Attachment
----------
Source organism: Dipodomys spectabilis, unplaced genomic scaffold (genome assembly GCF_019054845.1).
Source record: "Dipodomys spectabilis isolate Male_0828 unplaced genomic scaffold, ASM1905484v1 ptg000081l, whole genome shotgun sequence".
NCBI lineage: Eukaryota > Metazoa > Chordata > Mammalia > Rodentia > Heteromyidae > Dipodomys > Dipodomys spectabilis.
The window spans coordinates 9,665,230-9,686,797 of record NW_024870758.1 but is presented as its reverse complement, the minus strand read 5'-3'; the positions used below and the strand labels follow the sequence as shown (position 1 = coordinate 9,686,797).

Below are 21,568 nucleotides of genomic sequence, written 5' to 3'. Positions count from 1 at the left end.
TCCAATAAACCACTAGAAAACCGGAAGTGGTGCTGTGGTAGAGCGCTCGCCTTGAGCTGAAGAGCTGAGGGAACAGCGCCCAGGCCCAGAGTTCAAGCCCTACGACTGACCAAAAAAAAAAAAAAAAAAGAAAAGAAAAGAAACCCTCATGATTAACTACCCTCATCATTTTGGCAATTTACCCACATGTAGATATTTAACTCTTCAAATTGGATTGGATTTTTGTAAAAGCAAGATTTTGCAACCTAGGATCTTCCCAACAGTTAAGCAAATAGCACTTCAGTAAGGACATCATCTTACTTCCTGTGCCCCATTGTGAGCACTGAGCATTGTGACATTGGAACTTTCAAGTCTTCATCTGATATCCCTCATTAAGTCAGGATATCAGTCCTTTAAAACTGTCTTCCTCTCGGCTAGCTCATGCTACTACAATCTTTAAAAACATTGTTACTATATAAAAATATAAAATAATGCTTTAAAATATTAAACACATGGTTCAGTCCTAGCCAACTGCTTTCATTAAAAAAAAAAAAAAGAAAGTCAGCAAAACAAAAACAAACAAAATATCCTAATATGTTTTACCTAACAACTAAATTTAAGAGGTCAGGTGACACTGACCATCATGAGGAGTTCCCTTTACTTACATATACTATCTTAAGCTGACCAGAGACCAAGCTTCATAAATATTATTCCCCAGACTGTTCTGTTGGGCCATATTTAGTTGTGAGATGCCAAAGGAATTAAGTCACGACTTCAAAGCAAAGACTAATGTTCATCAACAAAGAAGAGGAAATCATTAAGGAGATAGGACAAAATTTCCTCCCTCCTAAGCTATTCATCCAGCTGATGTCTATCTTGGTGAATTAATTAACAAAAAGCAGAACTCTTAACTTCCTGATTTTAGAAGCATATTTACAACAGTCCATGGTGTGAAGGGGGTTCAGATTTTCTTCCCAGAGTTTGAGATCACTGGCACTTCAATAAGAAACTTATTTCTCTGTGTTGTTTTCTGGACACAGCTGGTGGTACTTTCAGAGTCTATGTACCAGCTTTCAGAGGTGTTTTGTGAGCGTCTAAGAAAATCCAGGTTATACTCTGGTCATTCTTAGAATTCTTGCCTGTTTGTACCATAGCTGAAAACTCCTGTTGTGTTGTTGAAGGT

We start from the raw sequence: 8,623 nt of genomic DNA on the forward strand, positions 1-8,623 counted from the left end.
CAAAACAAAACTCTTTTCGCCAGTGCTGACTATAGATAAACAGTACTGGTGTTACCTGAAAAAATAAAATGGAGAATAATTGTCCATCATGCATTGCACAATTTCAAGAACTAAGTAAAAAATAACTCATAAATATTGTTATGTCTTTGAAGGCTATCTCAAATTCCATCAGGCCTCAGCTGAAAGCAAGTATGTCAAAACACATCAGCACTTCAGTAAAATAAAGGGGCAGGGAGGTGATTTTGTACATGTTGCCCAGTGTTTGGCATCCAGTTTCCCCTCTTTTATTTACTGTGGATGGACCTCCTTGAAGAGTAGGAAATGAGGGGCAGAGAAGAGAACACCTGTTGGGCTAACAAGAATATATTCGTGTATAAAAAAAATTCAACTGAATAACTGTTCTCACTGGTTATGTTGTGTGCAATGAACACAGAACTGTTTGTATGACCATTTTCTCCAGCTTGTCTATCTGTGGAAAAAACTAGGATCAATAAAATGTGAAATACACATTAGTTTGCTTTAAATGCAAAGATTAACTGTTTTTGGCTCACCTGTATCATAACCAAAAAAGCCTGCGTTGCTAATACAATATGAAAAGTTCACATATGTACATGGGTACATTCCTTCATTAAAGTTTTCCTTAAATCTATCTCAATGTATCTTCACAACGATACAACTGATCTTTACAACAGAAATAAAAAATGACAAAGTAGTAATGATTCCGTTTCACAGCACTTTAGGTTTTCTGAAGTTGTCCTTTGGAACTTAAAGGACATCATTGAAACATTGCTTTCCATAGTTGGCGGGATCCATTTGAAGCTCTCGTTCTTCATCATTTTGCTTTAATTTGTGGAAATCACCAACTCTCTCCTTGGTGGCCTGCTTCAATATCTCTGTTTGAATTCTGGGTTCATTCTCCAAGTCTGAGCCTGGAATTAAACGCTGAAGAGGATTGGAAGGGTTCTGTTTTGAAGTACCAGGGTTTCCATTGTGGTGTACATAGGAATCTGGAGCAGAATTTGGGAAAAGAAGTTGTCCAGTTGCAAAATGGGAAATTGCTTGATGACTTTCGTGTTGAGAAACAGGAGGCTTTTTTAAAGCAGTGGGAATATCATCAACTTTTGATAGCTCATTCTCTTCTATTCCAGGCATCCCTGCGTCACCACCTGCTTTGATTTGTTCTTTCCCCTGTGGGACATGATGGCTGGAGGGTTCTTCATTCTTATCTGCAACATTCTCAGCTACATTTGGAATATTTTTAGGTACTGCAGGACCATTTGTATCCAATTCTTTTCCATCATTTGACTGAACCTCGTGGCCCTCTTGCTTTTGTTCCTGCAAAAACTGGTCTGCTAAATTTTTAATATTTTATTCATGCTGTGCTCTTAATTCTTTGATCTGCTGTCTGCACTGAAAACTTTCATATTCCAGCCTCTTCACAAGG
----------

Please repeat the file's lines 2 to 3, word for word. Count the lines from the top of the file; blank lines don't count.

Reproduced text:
Source record: "Dipodomys spectabilis isolate Male_0828 unplaced genomic scaffold, ASM1905484v1 ptg000081l, whole genome shotgun sequence".
NCBI lineage: Eukaryota > Metazoa > Chordata > Mammalia > Rodentia > Heteromyidae > Dipodomys > Dipodomys spectabilis.